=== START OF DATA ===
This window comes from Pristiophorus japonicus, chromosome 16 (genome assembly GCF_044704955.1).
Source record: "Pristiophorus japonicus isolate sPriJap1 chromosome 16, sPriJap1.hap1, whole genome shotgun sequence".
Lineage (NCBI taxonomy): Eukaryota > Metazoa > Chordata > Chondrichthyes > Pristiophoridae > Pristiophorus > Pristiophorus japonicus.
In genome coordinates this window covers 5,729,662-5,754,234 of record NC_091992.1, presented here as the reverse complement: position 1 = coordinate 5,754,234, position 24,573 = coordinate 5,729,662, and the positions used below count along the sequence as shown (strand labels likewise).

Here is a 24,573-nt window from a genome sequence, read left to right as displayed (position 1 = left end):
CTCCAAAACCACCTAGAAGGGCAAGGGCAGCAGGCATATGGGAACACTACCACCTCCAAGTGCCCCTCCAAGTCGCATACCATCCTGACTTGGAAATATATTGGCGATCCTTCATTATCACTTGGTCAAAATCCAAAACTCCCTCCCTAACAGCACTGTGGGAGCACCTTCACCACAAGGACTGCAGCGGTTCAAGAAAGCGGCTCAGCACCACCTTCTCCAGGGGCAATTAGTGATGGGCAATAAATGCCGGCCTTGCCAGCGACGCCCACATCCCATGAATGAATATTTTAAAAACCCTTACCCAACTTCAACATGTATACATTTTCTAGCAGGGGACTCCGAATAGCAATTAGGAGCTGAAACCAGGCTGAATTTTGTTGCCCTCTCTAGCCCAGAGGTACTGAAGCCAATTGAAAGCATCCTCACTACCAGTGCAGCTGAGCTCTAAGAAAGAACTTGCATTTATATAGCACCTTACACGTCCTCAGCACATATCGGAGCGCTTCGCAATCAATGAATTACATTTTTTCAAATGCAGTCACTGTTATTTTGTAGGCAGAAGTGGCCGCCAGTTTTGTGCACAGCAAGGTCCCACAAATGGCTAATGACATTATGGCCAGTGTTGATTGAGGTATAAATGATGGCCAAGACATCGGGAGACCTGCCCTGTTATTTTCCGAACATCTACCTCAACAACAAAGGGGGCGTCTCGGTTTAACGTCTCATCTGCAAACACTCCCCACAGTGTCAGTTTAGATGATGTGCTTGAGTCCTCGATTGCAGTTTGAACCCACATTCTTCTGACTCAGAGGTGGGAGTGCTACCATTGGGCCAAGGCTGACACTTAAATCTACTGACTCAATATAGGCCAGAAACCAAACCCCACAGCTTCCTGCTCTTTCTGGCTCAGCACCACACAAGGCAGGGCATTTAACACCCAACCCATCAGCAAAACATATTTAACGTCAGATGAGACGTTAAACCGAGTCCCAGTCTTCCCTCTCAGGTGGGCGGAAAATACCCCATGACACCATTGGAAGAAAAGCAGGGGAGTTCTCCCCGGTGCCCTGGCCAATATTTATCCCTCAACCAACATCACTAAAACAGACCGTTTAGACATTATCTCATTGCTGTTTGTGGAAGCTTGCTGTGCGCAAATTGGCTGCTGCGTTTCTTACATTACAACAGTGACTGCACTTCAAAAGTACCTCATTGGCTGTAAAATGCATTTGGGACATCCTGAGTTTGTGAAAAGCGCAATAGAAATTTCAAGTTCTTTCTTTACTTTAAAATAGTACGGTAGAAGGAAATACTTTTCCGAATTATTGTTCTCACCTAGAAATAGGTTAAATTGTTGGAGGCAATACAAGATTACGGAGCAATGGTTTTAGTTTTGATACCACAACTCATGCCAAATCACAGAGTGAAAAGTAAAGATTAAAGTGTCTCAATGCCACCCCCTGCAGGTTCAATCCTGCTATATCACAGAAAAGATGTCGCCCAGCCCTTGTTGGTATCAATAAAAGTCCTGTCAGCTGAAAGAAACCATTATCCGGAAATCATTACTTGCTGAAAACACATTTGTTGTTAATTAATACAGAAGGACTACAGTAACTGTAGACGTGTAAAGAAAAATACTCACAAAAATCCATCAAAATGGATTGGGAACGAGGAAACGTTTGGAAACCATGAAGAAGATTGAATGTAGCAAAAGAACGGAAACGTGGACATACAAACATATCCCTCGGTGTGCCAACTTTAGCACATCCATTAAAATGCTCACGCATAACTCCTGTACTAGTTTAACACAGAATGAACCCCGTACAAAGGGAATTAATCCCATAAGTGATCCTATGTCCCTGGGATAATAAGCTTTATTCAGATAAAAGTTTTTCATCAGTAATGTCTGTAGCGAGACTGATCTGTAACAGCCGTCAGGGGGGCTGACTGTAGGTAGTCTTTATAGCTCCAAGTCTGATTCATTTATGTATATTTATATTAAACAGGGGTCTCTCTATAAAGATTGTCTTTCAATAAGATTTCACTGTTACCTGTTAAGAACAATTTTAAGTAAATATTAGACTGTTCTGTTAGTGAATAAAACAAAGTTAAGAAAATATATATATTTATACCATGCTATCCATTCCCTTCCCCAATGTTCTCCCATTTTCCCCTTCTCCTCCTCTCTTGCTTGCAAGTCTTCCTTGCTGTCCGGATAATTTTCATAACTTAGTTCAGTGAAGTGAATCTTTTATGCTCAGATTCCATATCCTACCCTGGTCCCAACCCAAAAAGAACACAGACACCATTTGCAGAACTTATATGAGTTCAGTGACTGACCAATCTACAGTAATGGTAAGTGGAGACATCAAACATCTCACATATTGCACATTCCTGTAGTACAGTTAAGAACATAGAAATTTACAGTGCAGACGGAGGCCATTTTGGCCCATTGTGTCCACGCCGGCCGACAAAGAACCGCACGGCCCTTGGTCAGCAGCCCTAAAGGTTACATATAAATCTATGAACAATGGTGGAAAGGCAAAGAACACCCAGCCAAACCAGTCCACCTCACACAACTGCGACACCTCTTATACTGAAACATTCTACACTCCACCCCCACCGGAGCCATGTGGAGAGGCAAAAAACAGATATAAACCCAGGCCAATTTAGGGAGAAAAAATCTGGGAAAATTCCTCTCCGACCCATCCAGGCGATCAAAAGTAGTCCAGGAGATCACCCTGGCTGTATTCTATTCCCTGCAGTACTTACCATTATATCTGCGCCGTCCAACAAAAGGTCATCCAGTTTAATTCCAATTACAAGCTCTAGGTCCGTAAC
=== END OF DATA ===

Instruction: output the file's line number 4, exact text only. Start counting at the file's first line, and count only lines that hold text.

In genome coordinates this window covers 5,729,662-5,754,234 of record NC_091992.1, presented here as the reverse complement: position 1 = coordinate 5,754,234, position 24,573 = coordinate 5,729,662, and the positions used below count along the sequence as shown (strand labels likewise).